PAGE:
Lorde starts on high notes with ‘Pure Heroine’


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I’m kind of over getting told to throw my hands up in the air,” sneers the teen singer-songwriter Lorde on the track “Team” from her wildly hyped debut Pure Heroine. Unimpressed with what her youth culture offers, the 16-year-old from New Zealand seeks to be an adrenaline shot to the currently comatose female pop industry.

On her debut, Lorde conveys the persona of an industry outsider who tears apart pop music from the inside out, pulling the curtain on all of its hollow luxury and fantastic delusions. Her sound makes her come across as a radio ambassador of the indie world without dulling its fresh bite — a rare feat. Her influences range from The xx to the Replacements. In songs such as “Tennis Court,” Lorde sings in a blase drawl meshed with brooding yet elegant synths, while sparse claps echo with ballroom grandeur. No one has ever expressed poker-faced dissatisfaction so sharply through a sonic landscape.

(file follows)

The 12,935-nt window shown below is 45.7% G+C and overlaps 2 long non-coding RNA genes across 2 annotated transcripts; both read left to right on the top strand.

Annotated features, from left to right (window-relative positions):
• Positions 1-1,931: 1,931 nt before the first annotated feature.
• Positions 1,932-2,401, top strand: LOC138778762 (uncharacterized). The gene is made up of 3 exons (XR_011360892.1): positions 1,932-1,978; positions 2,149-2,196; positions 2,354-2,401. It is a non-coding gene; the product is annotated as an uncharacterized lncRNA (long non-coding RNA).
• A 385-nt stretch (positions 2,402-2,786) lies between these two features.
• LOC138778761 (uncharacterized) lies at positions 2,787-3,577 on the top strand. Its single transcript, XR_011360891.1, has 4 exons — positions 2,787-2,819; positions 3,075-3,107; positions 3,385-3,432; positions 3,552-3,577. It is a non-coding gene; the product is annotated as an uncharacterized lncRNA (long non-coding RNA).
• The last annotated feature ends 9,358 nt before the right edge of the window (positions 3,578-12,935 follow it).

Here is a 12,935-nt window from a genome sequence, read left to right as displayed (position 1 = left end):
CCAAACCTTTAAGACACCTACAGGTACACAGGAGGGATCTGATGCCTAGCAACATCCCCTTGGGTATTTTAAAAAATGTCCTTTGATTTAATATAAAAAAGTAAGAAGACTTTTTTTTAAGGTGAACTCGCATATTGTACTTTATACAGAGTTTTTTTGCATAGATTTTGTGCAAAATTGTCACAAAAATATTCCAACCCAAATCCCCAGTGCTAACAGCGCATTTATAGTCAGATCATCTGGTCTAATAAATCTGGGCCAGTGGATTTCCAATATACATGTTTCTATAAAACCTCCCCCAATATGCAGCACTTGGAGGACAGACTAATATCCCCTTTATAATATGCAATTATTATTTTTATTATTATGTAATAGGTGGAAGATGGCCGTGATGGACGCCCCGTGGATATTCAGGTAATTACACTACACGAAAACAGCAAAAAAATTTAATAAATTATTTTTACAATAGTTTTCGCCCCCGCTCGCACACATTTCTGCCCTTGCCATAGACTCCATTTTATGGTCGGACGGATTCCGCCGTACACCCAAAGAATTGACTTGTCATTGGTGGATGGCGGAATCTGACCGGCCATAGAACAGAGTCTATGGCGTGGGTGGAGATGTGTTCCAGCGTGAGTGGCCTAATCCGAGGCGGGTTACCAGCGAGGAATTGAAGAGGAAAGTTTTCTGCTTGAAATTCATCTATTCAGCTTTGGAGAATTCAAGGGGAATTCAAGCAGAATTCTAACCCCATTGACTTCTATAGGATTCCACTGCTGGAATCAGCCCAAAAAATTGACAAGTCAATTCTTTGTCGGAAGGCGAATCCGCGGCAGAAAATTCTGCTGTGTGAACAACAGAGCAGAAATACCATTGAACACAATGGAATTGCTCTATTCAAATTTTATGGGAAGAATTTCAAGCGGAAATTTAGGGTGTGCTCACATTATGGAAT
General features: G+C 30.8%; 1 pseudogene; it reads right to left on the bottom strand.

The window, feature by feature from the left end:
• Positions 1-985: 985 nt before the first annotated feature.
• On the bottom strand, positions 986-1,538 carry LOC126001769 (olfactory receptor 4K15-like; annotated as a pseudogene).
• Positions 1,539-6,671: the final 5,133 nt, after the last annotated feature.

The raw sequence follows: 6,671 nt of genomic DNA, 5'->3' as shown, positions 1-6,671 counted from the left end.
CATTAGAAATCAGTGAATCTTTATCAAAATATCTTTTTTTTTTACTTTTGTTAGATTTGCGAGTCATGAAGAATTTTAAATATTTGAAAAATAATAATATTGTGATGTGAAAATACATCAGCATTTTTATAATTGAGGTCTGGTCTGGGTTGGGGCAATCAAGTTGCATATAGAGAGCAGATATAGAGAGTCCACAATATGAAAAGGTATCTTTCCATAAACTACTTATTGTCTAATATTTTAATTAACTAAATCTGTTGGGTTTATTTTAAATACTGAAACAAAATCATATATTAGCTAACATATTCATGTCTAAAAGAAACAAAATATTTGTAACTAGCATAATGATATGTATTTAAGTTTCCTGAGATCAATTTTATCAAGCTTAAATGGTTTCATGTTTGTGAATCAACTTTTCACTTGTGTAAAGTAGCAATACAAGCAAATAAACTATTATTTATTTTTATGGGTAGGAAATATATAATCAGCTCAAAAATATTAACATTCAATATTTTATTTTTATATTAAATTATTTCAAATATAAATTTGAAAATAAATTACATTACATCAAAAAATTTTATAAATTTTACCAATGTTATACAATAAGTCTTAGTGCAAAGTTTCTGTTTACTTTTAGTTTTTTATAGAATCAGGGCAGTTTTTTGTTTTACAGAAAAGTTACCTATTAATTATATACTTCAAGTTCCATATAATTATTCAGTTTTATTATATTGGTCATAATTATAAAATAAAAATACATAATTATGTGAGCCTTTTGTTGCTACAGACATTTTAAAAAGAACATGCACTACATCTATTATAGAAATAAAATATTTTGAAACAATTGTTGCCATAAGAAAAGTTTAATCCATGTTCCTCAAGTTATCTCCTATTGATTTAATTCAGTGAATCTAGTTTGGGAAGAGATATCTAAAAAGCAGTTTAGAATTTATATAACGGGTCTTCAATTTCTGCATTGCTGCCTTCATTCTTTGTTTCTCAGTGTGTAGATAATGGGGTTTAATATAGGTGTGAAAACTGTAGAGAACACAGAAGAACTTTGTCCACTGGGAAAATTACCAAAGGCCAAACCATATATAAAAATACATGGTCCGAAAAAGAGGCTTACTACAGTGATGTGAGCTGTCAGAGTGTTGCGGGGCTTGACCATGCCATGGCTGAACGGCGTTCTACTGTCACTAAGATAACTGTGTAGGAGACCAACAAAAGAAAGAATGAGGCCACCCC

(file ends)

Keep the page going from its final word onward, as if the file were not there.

Her sound is hauntingly opulent at its highs but a bit derivative of Lana Del Rey at its lows. Yet Lorde’s lyrical prowess transforms an already strong debut into a mesmerizing tour de force. The songstress is blessed with a lyrical, razor-sharp wit. Her world is surreal, a bit dystopian and one in which the masses are ominously sedated. In “Buzzcut Season,” Lorde croons of “(living) in a hologram with you” while drinking “cola with a burnt-out taste,” feigning happiness as she silently suffocates in the emptiness of her modern culture.

Despite all the derision, Lorde is keenly self-aware that she’s a pop artist herself, which is what makes her persona so engagingly complex and strikingly deconstructive. She’s the perfect poster child of the post-digital era, in which everyone is painfully conscious of the personal brand he or she has developed in the public sphere. Pure Heroine packs the explosiveness of a cannon fired against lofty castles in the sky, presumably where the kings and queens of pop reside. A few years ago, Kanye and Jay-Z cautioned the world to watch the throne. Examining the charts, Lorde seems to have already taken a seat.